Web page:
We also had the first-ever tourism road show in August 2006. In collaboration with the Zambia National Tourism Board (ZNTB), a promotional road show to promote linkages between Zambian and Namibia tour operators was held in Windhoek. This has been followed up with the participation, for the very first time, by the Zambia National Tourism Board at this year’s Tourism Expo in Windhoek.
Through such initiatives, Zambian and Namibian operators are being encouraged to promote tourist attraction in each other’s country and offer packages that include visits to both Zambia and Namibia. In this vein, I would like to encourage airlines in both countries to continue with discussions to introduce direct flights between the two nations as part of their contribution to promote tourism in and between Zambia and Namibia.
It is my hope that the discussions that we have started in this regard will soon bear fruit. Critical to this is the conclusion of the Bilateral Air Service Agreement which is still being discussed.
Significant progress has been made with regard to the Zambia Namibia Joint Venture Agriculture Project (ZANAP), which aims at producing agricultural produce for the two countries. The land for the project has been identified at Sesheke and the feasibility report of the project is being considered in the two capitals. The project entails production on the Zambian side and processing plants to be set up in both Zambia and Namibia.
On people to people interaction, the launch of the Zambia-Namibia Express bus service in March, 2005 has increased the visits to and from Zambia and vice versa. The bus, which serves the Lusaka-Windhoek route, parks at a parking lot across the Chancery of the High Commission and is most of the time full.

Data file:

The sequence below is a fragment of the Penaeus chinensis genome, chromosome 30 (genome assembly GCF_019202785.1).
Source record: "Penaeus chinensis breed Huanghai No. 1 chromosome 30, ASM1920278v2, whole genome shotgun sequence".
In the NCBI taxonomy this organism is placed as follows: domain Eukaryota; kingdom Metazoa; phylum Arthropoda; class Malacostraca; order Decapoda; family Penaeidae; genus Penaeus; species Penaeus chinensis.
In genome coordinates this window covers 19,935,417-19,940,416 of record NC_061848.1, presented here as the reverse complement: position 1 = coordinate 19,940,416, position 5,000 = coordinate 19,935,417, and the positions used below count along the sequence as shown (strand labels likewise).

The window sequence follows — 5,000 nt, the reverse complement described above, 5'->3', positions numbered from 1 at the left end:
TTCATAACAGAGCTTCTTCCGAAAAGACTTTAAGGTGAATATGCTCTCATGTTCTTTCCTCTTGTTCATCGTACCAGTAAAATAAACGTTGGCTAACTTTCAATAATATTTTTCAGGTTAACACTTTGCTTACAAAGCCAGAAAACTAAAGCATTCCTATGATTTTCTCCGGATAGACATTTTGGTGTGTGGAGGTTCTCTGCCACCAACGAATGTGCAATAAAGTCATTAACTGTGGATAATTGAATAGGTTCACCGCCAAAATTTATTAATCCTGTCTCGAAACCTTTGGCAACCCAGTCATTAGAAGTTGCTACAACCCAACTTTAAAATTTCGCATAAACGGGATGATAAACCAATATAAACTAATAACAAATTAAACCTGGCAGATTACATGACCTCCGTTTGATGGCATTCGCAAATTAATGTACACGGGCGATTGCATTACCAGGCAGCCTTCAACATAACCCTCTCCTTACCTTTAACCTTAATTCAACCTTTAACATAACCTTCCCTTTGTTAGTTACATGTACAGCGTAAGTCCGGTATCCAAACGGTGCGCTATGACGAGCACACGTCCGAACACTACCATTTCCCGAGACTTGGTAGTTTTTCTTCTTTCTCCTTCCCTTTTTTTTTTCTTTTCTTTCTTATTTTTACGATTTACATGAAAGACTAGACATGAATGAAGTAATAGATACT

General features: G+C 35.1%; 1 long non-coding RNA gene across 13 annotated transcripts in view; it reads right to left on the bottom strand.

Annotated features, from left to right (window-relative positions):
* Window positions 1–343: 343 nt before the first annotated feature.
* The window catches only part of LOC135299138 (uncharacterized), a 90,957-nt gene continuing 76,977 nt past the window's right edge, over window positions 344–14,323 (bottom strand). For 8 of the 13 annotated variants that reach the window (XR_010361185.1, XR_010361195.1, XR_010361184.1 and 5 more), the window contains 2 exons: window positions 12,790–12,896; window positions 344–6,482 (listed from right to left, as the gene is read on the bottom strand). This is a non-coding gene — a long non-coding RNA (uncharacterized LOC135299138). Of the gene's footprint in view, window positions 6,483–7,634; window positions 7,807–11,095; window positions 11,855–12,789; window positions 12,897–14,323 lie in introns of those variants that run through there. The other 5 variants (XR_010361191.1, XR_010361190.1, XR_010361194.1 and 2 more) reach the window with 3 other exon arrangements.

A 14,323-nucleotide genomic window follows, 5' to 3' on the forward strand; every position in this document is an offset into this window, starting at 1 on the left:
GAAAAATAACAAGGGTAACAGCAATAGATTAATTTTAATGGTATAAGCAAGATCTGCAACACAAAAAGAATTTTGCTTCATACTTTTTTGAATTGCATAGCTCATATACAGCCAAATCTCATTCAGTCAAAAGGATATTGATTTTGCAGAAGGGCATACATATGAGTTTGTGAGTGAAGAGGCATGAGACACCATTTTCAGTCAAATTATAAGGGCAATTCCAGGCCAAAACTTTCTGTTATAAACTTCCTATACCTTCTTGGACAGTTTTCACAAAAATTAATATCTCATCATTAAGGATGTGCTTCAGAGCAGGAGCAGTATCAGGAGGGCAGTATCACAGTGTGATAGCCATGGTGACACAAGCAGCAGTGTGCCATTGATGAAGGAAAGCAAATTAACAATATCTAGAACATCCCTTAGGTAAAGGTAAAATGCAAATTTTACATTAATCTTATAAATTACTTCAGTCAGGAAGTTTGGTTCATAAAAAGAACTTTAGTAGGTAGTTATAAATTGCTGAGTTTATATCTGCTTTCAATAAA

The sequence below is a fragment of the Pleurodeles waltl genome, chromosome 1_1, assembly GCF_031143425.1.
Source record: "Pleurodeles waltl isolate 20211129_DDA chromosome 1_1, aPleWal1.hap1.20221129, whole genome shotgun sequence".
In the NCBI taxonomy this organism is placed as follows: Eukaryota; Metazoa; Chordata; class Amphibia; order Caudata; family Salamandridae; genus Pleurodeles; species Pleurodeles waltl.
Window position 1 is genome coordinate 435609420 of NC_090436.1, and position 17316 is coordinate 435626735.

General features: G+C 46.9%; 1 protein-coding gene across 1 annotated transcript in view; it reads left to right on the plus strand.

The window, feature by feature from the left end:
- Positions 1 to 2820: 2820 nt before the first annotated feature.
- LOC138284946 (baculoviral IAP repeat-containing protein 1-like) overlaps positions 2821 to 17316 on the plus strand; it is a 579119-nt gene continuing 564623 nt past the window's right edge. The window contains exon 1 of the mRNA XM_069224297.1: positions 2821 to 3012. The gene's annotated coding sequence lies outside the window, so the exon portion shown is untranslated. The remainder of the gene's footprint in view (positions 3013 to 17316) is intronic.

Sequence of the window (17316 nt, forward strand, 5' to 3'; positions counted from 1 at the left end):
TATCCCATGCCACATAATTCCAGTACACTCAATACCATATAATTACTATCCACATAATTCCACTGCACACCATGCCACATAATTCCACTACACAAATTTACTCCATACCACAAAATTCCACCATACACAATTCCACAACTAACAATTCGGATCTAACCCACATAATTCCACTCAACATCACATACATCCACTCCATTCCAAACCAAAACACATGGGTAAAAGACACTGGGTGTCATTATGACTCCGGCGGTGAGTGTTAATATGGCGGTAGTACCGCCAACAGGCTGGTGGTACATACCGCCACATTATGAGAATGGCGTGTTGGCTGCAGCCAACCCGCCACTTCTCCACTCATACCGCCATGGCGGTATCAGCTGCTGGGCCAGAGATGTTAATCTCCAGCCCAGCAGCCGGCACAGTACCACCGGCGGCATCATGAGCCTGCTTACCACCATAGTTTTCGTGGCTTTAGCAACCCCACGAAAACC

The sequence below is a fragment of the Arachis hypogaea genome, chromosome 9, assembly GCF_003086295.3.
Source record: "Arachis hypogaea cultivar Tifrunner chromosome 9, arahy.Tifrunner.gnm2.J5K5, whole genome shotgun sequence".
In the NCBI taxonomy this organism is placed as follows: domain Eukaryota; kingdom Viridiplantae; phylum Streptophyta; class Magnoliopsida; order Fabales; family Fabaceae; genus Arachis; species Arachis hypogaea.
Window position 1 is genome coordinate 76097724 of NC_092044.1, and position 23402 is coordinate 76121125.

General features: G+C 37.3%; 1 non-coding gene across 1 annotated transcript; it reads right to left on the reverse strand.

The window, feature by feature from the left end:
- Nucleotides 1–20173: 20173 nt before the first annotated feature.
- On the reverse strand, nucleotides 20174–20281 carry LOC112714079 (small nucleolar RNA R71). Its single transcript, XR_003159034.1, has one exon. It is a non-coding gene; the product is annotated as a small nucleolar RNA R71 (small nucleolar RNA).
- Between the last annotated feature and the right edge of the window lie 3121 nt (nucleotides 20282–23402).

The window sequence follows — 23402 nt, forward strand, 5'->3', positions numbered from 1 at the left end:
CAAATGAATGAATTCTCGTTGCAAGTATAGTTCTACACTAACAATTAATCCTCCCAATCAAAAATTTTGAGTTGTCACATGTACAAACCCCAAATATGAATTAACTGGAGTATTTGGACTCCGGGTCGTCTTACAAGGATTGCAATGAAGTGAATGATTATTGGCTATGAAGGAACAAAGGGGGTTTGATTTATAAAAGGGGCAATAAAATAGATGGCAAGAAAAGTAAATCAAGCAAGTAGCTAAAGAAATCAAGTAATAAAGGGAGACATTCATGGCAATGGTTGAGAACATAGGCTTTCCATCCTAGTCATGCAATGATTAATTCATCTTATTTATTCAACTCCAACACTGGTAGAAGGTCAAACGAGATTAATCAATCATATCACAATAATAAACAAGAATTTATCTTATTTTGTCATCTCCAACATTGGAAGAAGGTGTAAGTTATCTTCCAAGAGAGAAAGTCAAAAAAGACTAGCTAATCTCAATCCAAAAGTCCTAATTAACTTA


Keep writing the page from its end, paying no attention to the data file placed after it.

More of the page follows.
I enjoyed, whenever time permitted, standing on the balcony of the Chancery to watch the passengers and their cargo loading onto the bus.
There have also been low points during my tour of duty.
Recognising the lows will enable us to improve upon our approaches in addressing them in future. One of the low points of my tenure is the non-existence of a Namibia-Zambia friendship association through which the two countries’ historical bonds that have its roots in the liberation struggle would be passed on from generation to generation.
We must pre-empt a situation where the heroic contribution of Zambia to the liberation of Namibia is lost with the passing on of those who lived through the struggle.
I implore all progressive citizens of Namibian and Zambians in Namibia to seriously look into setting up such a forum.
There are a lot of Zambians professionals and others working here in Namibia, who together with the significant number of Namibians who made Zambia their second home, could form the nucleus of a Namibia-Zambia friendship association.
The continued commitment of cross-border criminal activities, albeit reduced, by some of our countrymen is another low in our relations. Stock thefts on either side of the border have continued.
We should continue to sensitise our communities on the common border on the need to eradicate criminal activities. Our communities along our common border need to be alerted to the consequences of illicit activities and implored upon to report such activities to the authorities.
On the whole, my family and I leave with fond memories of Namibia. It is indeed the land of contrasts, beautiful scenic contrasts if I may add. The diplomatic community has been very supportive of one another and through their cooperation and friendship one’s job is made easier.
The various government, public and private institutions, including the media, always have their doors open and thus enormously contribute to one being able to conduct his/her work in a very conducive environment and with minimal obstructions.
I can only attribute this enabling environment to President Hifikepunye Pohamba’s openness, humbleness and sincerity, for which I say thank you and may the good Lord continue blessing him and the Namibian nation.
Notwithstanding this, there are issues outstanding that need expediting for the benefit of our two sister countries.
To the Zambian community, it is my hope and prayer that you remain united and continue to be one another’s keeper. To the wonderful people of the ‘Land of the Brave’, your welcoming and infectious smiles will forever remain embedded on our hearts. It is our sincere prayer that the Glory of the Lord will shine upon this land.
– The author was, until a week ago, Zambia’s High Commissioner to Namibia.